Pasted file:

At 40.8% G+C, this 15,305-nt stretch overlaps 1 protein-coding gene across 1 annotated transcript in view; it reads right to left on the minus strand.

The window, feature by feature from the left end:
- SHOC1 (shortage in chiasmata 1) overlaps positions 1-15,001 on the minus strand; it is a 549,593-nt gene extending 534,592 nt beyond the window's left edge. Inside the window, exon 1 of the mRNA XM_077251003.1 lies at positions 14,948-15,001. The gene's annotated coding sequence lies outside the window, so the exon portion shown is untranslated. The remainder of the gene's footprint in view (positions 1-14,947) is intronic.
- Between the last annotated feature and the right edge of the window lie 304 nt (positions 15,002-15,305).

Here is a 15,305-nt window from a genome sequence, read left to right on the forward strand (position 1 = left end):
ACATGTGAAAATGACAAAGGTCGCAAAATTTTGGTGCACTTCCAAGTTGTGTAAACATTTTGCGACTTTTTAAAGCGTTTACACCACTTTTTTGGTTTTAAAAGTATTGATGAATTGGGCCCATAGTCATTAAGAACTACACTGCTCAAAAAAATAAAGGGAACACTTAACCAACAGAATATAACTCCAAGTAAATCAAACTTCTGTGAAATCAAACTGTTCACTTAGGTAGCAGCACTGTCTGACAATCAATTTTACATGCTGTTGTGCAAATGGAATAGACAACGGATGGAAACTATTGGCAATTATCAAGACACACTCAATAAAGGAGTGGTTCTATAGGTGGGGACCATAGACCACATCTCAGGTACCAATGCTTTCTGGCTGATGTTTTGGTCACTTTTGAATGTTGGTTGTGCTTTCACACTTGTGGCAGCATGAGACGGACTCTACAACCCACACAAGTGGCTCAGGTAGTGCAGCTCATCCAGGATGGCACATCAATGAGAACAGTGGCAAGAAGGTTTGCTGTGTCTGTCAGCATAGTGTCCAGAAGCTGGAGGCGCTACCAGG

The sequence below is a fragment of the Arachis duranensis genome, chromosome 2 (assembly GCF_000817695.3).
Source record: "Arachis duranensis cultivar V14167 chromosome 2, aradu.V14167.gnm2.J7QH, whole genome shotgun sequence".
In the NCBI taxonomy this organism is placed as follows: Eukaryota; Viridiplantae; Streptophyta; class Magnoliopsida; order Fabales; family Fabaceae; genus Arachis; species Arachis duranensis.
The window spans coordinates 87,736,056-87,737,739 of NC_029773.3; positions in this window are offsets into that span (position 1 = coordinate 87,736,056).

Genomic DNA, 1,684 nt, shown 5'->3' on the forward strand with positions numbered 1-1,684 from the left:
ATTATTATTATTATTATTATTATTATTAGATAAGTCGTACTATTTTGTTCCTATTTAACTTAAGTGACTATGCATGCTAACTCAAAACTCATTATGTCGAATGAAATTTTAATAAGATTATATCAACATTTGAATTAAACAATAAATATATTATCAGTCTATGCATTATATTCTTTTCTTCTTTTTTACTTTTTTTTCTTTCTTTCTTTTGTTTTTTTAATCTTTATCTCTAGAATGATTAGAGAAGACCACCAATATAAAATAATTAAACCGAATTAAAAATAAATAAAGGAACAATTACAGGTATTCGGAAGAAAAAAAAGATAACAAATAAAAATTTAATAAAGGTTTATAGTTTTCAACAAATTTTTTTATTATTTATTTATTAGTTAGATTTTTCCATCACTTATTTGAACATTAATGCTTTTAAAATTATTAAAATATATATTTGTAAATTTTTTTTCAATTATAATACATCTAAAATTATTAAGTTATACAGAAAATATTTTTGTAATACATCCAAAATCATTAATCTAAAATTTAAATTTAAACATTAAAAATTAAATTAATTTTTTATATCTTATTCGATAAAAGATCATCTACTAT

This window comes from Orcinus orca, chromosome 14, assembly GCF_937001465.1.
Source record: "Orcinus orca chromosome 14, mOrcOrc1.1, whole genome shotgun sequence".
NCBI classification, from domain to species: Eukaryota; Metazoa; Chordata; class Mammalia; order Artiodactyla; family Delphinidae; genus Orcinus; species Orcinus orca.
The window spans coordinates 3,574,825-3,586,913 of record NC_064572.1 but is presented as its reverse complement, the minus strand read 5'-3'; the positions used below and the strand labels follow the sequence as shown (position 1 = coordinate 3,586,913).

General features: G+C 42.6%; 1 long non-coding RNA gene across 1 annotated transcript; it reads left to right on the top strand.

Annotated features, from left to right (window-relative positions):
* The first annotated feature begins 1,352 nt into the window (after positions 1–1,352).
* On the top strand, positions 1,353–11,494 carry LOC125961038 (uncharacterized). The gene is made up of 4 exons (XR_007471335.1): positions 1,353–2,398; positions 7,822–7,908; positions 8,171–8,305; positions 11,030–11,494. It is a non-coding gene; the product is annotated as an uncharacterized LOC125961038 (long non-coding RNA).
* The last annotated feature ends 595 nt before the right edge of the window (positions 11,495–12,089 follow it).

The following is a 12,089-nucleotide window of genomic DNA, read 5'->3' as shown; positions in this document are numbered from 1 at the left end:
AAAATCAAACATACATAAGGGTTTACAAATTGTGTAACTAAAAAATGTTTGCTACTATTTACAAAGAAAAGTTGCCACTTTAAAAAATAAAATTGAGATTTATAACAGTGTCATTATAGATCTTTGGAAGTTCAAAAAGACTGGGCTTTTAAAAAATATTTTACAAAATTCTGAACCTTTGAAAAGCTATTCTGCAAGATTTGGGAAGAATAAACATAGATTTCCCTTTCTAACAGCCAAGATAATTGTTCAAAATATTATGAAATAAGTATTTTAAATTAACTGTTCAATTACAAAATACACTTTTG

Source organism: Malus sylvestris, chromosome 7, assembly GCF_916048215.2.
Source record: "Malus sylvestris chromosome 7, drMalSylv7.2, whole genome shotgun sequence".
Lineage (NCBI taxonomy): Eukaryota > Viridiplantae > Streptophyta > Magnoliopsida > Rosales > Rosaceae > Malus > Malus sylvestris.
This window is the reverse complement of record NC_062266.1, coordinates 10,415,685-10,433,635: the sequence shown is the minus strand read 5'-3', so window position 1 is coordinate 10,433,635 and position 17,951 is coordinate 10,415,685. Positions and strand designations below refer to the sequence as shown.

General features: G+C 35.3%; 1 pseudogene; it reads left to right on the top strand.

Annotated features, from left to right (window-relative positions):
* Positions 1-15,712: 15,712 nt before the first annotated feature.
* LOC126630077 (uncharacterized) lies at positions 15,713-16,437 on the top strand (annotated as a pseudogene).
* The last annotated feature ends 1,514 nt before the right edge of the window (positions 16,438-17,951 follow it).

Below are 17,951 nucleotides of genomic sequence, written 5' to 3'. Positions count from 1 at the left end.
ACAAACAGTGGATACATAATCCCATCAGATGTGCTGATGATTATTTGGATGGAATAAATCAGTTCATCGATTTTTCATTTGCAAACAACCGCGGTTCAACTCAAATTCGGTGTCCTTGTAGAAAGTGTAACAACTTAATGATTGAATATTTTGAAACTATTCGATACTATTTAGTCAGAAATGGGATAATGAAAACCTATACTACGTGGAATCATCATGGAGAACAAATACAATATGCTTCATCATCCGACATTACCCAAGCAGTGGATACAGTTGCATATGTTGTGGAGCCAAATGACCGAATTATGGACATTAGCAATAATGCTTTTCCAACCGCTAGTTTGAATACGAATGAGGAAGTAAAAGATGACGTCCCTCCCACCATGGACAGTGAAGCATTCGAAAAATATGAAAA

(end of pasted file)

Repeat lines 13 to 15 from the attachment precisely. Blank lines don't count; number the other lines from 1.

This window comes from Orcinus orca, chromosome 14, assembly GCF_937001465.1.
Source record: "Orcinus orca chromosome 14, mOrcOrc1.1, whole genome shotgun sequence".
NCBI classification, from domain to species: Eukaryota; Metazoa; Chordata; class Mammalia; order Artiodactyla; family Delphinidae; genus Orcinus; species Orcinus orca.